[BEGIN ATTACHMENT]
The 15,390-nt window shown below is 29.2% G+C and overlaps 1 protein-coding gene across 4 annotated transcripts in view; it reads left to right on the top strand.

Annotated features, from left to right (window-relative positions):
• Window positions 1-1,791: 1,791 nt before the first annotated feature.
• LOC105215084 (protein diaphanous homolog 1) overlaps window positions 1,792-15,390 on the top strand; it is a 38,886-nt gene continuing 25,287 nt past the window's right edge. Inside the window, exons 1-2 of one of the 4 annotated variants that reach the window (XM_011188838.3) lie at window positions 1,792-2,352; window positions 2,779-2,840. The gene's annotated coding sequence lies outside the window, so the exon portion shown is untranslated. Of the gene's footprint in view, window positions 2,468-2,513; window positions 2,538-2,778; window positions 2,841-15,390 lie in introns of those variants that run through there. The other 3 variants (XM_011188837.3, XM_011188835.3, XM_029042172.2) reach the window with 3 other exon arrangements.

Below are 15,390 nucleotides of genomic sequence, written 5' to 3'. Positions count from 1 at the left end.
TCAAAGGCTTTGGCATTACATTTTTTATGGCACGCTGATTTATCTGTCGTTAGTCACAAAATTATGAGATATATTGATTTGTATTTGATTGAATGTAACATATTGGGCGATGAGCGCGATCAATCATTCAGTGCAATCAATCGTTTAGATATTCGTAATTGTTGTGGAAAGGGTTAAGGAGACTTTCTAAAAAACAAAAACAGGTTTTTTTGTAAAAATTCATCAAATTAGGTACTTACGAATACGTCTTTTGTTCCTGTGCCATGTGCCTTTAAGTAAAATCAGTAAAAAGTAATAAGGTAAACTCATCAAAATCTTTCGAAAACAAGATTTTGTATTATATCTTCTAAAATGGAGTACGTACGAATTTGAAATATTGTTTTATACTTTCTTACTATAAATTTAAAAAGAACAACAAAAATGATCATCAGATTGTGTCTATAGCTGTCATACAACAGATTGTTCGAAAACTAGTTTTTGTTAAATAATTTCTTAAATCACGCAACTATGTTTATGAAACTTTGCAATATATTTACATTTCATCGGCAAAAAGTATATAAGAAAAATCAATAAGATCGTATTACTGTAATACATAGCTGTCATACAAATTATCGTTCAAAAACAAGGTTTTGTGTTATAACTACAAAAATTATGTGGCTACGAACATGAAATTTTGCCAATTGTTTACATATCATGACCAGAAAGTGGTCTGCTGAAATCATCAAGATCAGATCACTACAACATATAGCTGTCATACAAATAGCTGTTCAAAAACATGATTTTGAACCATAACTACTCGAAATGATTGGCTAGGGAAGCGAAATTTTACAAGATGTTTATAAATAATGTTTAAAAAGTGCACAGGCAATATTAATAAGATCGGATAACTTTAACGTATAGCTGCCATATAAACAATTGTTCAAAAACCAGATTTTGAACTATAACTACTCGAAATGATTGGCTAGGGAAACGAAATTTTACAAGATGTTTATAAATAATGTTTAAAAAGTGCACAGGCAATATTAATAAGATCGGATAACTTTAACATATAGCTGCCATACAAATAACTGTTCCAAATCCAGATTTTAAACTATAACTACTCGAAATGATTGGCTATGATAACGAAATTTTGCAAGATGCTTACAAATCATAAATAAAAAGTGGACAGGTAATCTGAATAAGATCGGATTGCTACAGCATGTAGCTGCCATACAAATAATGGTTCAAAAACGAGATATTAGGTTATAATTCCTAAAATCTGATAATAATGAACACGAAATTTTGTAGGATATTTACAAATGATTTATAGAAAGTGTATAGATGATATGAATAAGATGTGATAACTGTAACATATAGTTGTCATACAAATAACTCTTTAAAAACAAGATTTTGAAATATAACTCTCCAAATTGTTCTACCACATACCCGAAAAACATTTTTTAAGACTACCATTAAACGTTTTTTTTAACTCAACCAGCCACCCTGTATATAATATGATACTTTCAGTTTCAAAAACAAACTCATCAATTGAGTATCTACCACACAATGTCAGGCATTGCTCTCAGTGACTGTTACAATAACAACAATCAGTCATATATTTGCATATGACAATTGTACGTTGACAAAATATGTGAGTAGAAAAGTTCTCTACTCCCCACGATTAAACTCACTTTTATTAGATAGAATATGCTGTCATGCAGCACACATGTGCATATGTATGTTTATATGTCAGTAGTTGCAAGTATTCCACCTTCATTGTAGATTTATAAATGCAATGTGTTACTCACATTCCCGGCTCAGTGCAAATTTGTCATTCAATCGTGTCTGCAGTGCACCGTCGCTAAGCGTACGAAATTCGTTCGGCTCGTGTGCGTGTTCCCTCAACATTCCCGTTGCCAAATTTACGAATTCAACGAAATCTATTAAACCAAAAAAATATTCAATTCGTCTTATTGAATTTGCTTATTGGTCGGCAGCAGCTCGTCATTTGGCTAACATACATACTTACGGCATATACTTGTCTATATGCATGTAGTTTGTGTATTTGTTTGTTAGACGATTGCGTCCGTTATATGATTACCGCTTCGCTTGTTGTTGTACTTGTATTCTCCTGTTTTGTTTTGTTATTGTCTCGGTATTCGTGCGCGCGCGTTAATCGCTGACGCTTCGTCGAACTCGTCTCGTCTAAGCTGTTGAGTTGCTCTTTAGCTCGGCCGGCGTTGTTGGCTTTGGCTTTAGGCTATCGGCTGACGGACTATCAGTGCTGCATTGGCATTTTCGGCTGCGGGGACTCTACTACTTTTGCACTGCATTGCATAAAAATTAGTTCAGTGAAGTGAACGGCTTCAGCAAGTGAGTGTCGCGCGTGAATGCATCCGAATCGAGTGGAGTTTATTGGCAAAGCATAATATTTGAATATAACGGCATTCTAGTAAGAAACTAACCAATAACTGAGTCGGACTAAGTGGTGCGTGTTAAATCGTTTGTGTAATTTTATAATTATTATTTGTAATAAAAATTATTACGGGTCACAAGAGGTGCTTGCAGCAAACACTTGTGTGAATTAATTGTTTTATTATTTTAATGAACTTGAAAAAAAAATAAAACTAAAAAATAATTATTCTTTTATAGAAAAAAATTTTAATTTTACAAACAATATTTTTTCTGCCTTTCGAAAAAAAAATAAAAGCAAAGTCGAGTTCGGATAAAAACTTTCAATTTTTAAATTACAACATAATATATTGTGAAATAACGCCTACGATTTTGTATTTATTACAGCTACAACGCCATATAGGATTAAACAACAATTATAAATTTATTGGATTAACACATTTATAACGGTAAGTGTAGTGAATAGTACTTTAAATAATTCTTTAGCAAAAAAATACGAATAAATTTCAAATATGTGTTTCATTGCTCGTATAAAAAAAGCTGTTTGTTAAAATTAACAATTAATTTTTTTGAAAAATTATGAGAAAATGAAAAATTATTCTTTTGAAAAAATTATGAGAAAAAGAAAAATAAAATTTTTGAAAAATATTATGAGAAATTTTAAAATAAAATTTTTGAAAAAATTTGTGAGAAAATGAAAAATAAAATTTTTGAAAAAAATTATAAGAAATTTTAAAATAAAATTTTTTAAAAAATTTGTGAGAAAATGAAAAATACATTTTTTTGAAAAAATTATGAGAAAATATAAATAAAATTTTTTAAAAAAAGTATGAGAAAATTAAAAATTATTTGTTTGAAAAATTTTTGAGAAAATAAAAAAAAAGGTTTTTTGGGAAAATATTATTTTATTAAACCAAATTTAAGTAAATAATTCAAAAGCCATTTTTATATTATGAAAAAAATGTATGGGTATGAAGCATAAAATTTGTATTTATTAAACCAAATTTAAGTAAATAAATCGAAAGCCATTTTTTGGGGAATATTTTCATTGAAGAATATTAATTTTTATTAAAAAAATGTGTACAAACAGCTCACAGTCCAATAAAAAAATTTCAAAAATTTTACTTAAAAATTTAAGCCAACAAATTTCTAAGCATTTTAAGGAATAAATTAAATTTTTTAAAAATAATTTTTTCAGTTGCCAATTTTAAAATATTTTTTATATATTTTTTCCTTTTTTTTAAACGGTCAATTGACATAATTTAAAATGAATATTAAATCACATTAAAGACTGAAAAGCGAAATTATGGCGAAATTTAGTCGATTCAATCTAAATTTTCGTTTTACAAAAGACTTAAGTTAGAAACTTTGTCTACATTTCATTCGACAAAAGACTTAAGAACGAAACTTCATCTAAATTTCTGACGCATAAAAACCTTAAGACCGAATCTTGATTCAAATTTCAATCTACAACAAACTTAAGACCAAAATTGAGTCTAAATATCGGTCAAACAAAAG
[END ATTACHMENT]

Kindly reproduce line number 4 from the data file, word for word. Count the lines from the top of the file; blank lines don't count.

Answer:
• LOC105215084 (protein diaphanous homolog 1) overlaps window positions 1,792-15,390 on the top strand; it is a 38,886-nt gene continuing 25,287 nt past the window's right edge. Inside the window, exons 1-2 of one of the 4 annotated variants that reach the window (XM_011188838.3) lie at window positions 1,792-2,352; window positions 2,779-2,840. The gene's annotated coding sequence lies outside the window, so the exon portion shown is untranslated. Of the gene's footprint in view, window positions 2,468-2,513; window positions 2,538-2,778; window positions 2,841-15,390 lie in introns of those variants that run through there. The other 3 variants (XM_011188837.3, XM_011188835.3, XM_029042172.2) reach the window with 3 other exon arrangements.